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Anatolian Shepherd Temperament: A protected home is where your loyal Anatolian is

The Anatolian Shepherd is often considered one of the most adept expert dog breeds. This large, Mastiff-sighthound-type dog was bred to herd and guard livestock and is known for his loyal and protective temperament.

Before adding an Anatolian Shepherd to the family, you should understand their nature as a potential future owner. The following post introduces you to the Anatolian Shepherd dog breed and discusses everything from temperament to health concerns. You will know if this dog is the right choice for your lifestyle.

Anatolian Shepherd Temperament
Not all Anatolian Shepherds have a black mask

History of the Anatolian Shepherd Dog

This extraordinary breed originated from Turkey, quite broadly from the Anatolian province. Traces of DNA was found even in Turkmenistan and Uzbekistan. The British Kennel Club accepts the following standard breed colours: Cream, white, and fawn are some of them. The noticeable black mask is not required to recognise the Anatolian breed.

The Anatolian Shepherd Dog is a large, livestock-guarding breed. They are one of the oldest breeds of dogs and have been used for centuries to protect herds of sheep and goats from predators like marauding wolves. They are a powerful breed with a muscular build known for their protective nature. They are not an overly friendly breed and can be wary of strangers, but they make loyal and devoted companions to their hooman.

The nomadic life made Anatolians hardy and agile as they had to live outdoors and travel great distances in hot summers and sub-zero winters. This led to a very nimble and fast breed. In addition, the Anatolians had sighthound influence which contributed to their agility.

Being bred to survive in rural areas and vast surroundings, they're perfectly adapted to withstand the harshest weather conditions. Certain molosser breeds with strong guarding instincts have been chosen to perfect this dog over centuries and make the Anatolians what they are today.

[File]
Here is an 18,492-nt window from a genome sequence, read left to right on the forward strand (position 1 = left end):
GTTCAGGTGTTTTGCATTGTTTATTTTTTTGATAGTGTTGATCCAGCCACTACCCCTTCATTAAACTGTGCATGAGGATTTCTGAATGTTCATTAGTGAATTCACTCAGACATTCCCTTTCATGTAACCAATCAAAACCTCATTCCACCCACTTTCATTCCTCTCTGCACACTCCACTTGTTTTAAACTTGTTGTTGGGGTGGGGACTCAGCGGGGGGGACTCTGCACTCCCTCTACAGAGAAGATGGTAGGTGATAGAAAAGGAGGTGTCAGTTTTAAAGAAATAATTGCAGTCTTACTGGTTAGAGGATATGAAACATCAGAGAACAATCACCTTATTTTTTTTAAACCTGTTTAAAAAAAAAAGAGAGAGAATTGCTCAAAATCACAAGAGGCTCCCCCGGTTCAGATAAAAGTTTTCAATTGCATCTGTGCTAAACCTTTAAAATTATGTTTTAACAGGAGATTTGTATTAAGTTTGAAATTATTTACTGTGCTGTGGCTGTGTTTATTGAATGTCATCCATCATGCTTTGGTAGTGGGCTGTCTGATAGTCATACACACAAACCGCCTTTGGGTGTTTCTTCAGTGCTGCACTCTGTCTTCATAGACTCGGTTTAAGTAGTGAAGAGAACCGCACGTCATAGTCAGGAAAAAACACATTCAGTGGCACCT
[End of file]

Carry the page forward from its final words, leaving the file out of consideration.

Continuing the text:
Anatolian Shepherd registration in the UK 2023

No Anatolian Shepherds were registered with the UK Kennel Club in the first two quarters of 2022. In the full year 2022, 39 Anatolian Shepherds were registered. Anatolian Shepherds are a rare sight in the UK! But there are many Anatolian Shepherd mixes out there!

Q1 2021

Q2 2021

Q3 2021

Q4 2021

2021 total

Q1 2021

Q2 2022

Q3 2022

Q4 2022

2022 Total











Source: updated March 2023

What's the difference between an Anatolian Shepherd and a Turkish Kangal Dog?

This can be a touchy subject for some and a very confusing one, as both breeds come from the same lineage. Some countries, like the AKC, don't distinguish between the two. Within Turkey, however, they're two different dogs. The Kangal comes from the Kangal province, whilst the Anatolian Shepherd can be from Anatolia's vast region.

The Kangal is, on average, a bit larger and heavier. The main difference is seen in their coat colours and appearance.

An Anatolian can look like a Kangal; a Kangal can't look like an Anatolian Shepherd. Various coat colours are acceptable in an Anatolian Shepherd and can be masked black or not masked. The breed standard of the Kangal is always a black mask. From a temperament point of view, they're very similar. If this still sounds a bit blurry, that's because it is.

Can an Anatolian Shepherd kill a wolf?

Yes, an Anatolian Shepherd can kill a younger or smaller wolf. These dogs have been bred for defence. They're powerful and immense. Often left alone with sheep for several days, farmers have done a few things to make the job easier for the Anatolians. In their native Turkey, there are wearing unique collars with spikes. Wolfs usually attack the neck to kill. The collar protects them from potentially lethal bites.

Furthermore, the ears are often cropped. We don't support the cropping method whatsoever, but there are countries where it is not illegal. Finally, floppy ears can be bitten off easily by predators leading to infections that can be deadly.

So to answer the question, Anatolians can kill wolves and have one of the most potent bite forces. They have been bred to give their life to their herd and will do so without hesitation. The outcome might be slightly different if they meet a wolf in its prime who has the experience. However, wolves tend to avoid trouble when hunting. So it might not often come to a match between the two species.

Now that we have a good idea of the breeding history and purpose, let's look at your life with an Anatolian Shepherd.

What is the temperament of the Anatolian Shepherd?

The Anatolian Shepherd Dog is loyal, brave, and has a devoted temperament to its family. They are protective of their loved ones and make excellent guard dogs. Confidence and agility pair with calmness and gentleness.

You can never forget when owning an Anatolian that they're a speciality breed. They have a solid defensive guarding behaviour ingrained in them. Calm and collected when trotting with the livestock but watchful and animated as soon as they spot a threat.